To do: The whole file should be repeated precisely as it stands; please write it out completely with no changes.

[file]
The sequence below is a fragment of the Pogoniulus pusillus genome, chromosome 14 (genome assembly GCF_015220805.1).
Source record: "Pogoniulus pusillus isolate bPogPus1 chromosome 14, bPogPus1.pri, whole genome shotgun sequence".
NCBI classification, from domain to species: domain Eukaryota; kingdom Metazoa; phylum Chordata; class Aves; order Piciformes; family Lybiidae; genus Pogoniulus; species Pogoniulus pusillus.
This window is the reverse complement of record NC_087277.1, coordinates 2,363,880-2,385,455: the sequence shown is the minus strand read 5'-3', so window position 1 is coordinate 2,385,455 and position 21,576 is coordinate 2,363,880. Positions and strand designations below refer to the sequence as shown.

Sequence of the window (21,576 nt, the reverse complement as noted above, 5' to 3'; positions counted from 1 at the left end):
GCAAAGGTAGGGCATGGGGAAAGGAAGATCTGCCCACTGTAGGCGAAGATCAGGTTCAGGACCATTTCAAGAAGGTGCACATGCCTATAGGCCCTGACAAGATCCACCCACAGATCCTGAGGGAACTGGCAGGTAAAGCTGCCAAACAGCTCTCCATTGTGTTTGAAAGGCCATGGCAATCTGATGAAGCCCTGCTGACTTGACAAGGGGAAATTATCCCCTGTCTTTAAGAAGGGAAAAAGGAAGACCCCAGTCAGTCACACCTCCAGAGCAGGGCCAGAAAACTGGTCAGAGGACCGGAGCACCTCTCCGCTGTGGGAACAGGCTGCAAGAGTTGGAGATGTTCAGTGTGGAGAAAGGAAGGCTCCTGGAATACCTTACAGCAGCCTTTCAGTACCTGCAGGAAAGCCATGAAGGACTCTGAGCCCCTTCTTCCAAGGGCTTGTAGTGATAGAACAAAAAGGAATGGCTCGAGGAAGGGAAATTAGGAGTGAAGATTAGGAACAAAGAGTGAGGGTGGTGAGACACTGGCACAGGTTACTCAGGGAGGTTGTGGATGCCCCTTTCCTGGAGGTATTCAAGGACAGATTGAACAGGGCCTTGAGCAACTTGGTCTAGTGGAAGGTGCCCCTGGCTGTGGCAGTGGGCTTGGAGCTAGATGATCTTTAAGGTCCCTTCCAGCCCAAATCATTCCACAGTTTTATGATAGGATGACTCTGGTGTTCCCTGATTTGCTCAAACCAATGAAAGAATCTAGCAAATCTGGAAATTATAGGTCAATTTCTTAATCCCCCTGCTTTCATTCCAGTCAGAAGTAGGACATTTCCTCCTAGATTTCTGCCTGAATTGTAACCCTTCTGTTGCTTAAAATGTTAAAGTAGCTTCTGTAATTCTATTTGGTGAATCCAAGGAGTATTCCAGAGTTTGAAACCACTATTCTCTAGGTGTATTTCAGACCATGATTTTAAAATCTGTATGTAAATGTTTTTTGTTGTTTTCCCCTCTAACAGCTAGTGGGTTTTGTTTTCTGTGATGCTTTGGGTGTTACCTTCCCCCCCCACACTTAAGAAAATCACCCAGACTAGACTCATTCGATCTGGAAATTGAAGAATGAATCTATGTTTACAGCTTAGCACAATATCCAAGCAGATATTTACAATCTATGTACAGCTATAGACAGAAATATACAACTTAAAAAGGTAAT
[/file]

The sequence below is a fragment of the Pogoniulus pusillus genome, chromosome 14 (genome assembly GCF_015220805.1).
Source record: "Pogoniulus pusillus isolate bPogPus1 chromosome 14, bPogPus1.pri, whole genome shotgun sequence".
NCBI classification, from domain to species: domain Eukaryota; kingdom Metazoa; phylum Chordata; class Aves; order Piciformes; family Lybiidae; genus Pogoniulus; species Pogoniulus pusillus.
This window is the reverse complement of record NC_087277.1, coordinates 2,363,880-2,385,455: the sequence shown is the minus strand read 5'-3', so window position 1 is coordinate 2,385,455 and position 21,576 is coordinate 2,363,880. Positions and strand designations below refer to the sequence as shown.

Sequence of the window (21,576 nt, the reverse complement as noted above, 5' to 3'; positions counted from 1 at the left end):
GCAAAGGTAGGGCATGGGGAAAGGAAGATCTGCCCACTGTAGGCGAAGATCAGGTTCAGGACCATTTCAAGAAGGTGCACATGCCTATAGGCCCTGACAAGATCCACCCACAGATCCTGAGGGAACTGGCAGGTAAAGCTGCCAAACAGCTCTCCATTGTGTTTGAAAGGCCATGGCAATCTGATGAAGCCCTGCTGACTTGACAAGGGGAAATTATCCCCTGTCTTTAAGAAGGGAAAAAGGAAGACCCCAGTCAGTCACACCTCCAGAGCAGGGCCAGAAAACTGGTCAGAGGACCGGAGCACCTCTCCGCTGTGGGAACAGGCTGCAAGAGTTGGAGATGTTCAGTGTGGAGAAAGGAAGGCTCCTGGAATACCTTACAGCAGCCTTTCAGTACCTGCAGGAAAGCCATGAAGGACTCTGAGCCCCTTCTTCCAAGGGCTTGTAGTGATAGAACAAAAAGGAATGGCTCGAGGAAGGGAAATTAGGAGTGAAGATTAGGAACAAAGAGTGAGGGTGGTGAGACACTGGCACAGGTTACTCAGGGAGGTTGTGGATGCCCCTTTCCTGGAGGTATTCAAGGACAGATTGAACAGGGCCTTGAGCAACTTGGTCTAGTGGAAGGTGCCCCTGGCTGTGGCAGTGGGCTTGGAGCTAGATGATCTTTAAGGTCCCTTCCAGCCCAAATCATTCCACAGTTTTATGATAGGATGACTCTGGTGTTCCCTGATTTGCTCAAACCAATGAAAGAATCTAGCAAATCTGGAAATTATAGGTCAATTTCTTAATCCCCCTGCTTTCATTCCAGTCAGAAGTAGGACATTTCCTCCTAGATTTCTGCCTGAATTGTAACCCTTCTGTTGCTTAAAATGTTAAAGTAGCTTCTGTAATTCTATTTGGTGAATCCAAGGAGTATTCCAGAGTTTGAAACCACTATTCTCTAGGTGTATTTCAGACCATGATTTTAAAATCTGTATGTAAATGTTTTTTGTTGTTTTCCCCTCTAACAGCTAGTGGGTTTTGTTTTCTGTGATGCTTTGGGTGTTACCTTCCCCCCCCACACTTAAGAAAATCACCCAGACTAGACTCATTCGATCTGGAAATTGAAGAATGAATCTATGTTTACAGCTTAGCACAATATCCAAGCAGATATTTACAATCTATGTACAGCTATAGACAGAAATATACAACTTAAAAAGGTAAT